The shower is known for occasionally packing a dense flurry of activity into a brief viewing window. The meteors appear between November 15 through the 25th of each year, and peak around the 22nd. Several times a century, the shower treats sky gazers to an "outburst" of shooting stars that lasts less than an hour.

Such an outburst is predicted for 2019. According to astronomers Peter Jenniskens and Esko Lyytinen, the Earth is on track to pass through a thick portion of the tail of the unknown comet that provides debris for the shower. The conditions are almost the same as they were in 1995, when the Alpha Monocerotids lit up the sky at a rate of 400 meteors per hour, which is approaching meteor storm levels. For that reason, the scientists are expecting shooting stars to appear in the same numbers this time around.

How to see the meteor outburst

Timing is crucial if you want to catch the Alpha Monocerotids, even more than with regular meteor showers. The outburst is expected to start at 11:15 p.m. EST and last just 15 to 40 minutes. Luckily, the sun will be fully set by then and the crescent moon won't rise until after 2 a.m, creating optimal viewing conditions for the eastern half of the country. The shooting stars are fast—traveling at 40 miles per second—and they come at random. Don't be surprised to wait a minute between meteors during some parts of the outburst and less than a second at others.

[h/t Sky & Telescope]

The Leonid Meteor Shower Peaks This Weekend—Here's the Best Way to Watch It

mdesigner125/iStock via Getty Images
mdesigner125/iStock via Getty Images

We're nearing the end of 2019, but there are still a few astronomical events to catch before the year is s out. This Sunday—November 17—the Leonid meteor shower is expected to peak. Here's everything you need to know before viewing the spectacle.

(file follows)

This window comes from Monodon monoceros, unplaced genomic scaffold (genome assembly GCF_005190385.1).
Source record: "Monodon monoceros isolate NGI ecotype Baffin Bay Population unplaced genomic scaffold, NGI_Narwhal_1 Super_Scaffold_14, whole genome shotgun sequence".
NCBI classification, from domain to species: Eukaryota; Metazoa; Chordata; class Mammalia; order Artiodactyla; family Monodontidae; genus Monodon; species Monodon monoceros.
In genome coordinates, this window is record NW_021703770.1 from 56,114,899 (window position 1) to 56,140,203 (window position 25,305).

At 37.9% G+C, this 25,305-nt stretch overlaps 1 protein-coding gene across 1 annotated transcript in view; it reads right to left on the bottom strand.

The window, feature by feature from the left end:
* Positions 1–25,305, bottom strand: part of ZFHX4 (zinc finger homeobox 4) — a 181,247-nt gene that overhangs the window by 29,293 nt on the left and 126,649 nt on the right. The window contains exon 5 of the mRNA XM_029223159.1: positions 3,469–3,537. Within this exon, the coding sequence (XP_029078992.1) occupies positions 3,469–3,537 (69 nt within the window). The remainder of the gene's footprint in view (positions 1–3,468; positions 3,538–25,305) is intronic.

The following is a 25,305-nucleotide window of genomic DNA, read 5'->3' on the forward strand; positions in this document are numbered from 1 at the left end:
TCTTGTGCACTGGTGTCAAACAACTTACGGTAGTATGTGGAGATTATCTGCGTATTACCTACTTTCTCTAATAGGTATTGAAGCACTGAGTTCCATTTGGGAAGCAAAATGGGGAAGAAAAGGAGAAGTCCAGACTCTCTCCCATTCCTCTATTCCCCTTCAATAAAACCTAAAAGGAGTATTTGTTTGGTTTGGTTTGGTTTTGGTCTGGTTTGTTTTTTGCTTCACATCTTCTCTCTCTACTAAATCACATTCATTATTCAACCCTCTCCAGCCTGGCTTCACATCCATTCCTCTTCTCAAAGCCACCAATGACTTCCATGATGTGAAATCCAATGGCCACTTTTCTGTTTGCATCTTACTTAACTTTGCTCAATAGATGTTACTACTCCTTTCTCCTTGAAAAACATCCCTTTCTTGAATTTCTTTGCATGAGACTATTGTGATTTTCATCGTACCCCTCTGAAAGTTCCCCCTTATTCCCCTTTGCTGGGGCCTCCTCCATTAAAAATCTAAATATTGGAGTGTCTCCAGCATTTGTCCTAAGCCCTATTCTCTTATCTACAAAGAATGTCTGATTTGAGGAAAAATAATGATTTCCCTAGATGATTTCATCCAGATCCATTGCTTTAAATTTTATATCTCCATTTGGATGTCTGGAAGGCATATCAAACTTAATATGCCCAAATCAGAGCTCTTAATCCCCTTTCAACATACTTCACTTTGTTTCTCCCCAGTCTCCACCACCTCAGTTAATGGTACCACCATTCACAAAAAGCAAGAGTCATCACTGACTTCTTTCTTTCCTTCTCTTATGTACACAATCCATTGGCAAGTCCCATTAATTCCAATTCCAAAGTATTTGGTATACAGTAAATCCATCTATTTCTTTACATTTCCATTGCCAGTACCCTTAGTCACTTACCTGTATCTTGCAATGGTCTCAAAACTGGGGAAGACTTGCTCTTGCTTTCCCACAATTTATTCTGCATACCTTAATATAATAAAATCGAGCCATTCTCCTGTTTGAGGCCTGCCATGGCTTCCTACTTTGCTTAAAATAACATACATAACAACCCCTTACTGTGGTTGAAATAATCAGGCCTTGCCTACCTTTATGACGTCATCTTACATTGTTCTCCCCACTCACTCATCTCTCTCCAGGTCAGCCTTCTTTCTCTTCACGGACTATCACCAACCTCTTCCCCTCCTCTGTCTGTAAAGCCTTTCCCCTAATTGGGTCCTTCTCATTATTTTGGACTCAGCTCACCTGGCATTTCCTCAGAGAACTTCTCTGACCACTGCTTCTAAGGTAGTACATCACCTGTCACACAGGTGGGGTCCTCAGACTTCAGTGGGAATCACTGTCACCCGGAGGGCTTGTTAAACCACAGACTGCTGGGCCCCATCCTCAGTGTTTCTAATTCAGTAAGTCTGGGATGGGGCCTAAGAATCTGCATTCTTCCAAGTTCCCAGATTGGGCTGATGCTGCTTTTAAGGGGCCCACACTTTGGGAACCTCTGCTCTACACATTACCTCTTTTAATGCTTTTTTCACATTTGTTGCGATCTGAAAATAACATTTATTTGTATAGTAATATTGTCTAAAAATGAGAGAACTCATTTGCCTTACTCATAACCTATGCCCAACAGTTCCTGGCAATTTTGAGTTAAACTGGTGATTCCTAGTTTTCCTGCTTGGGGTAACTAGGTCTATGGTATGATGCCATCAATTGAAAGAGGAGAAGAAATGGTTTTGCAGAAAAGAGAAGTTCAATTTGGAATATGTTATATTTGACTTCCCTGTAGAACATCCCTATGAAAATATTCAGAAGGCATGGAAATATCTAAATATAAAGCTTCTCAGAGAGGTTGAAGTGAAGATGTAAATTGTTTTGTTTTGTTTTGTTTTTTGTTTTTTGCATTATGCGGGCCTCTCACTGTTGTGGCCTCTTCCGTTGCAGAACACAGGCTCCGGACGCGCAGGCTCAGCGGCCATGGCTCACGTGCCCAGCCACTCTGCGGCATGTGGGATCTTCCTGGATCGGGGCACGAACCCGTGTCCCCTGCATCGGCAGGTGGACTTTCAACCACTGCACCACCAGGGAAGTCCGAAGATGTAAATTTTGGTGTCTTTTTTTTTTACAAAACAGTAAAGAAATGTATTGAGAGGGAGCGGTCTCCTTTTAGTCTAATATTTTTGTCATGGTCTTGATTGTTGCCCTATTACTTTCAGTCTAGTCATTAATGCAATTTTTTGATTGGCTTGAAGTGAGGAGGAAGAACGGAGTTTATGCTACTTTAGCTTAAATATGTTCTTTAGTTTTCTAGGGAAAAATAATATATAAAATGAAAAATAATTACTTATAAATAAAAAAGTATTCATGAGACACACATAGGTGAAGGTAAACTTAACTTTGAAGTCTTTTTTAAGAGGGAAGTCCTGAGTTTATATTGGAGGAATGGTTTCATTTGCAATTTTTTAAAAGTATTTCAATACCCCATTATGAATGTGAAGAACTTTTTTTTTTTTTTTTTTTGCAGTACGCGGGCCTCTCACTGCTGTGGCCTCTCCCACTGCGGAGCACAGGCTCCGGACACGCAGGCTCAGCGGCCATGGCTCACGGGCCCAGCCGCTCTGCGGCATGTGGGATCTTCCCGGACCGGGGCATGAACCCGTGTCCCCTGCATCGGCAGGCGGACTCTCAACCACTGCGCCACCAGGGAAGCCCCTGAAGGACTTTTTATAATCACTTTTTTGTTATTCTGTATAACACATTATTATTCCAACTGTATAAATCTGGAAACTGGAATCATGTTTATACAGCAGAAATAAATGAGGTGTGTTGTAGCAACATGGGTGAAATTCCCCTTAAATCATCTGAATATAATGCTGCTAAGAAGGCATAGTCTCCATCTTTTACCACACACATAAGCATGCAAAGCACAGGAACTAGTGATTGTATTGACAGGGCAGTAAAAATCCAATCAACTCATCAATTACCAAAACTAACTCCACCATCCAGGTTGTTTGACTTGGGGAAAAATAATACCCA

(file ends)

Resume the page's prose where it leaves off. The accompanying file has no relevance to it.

What is the Leonid meteor shower?

Like all meteor showers, the Leonids are caused by meteoroids from outer space burning up on their descent toward Earth. These particular shooting stars come from the rocky tail of Comet 55P/Tempel-Tuttle. Each November, debris from the comet pummels the Earth's atmosphere, causing meteors to light up the sky at rates that can exceed 1000 per hour.

The Leonids won't reach that frequency this year. According to EarthSky, the meteors would peak at a rate of around 10 to 15 per hour in a dark, moonless sky. But because the moon will be bright this weekend, sky-gazers will likely see less of them, with only the brightest shooting stars shining through.

How to See the Leonids

For your best chance of spotting the Leonids, look up the night of Sunday, November 17 and early in the morning of Monday, November 18. The shower reaches its peak after midnight. The moon will be in its waning gibbous phase at that time, so even with clear skies, viewing conditions won't be ideal. But there are ways to increase your chances of seeing as many meteors as possible. Try finding a large object to stand under—such as a tree or building—that will block your view of the moon. If you don't see anything right away, be patient: The more time you give your eyes to adjust to the darkness, the more likely you are to spot a shooting star.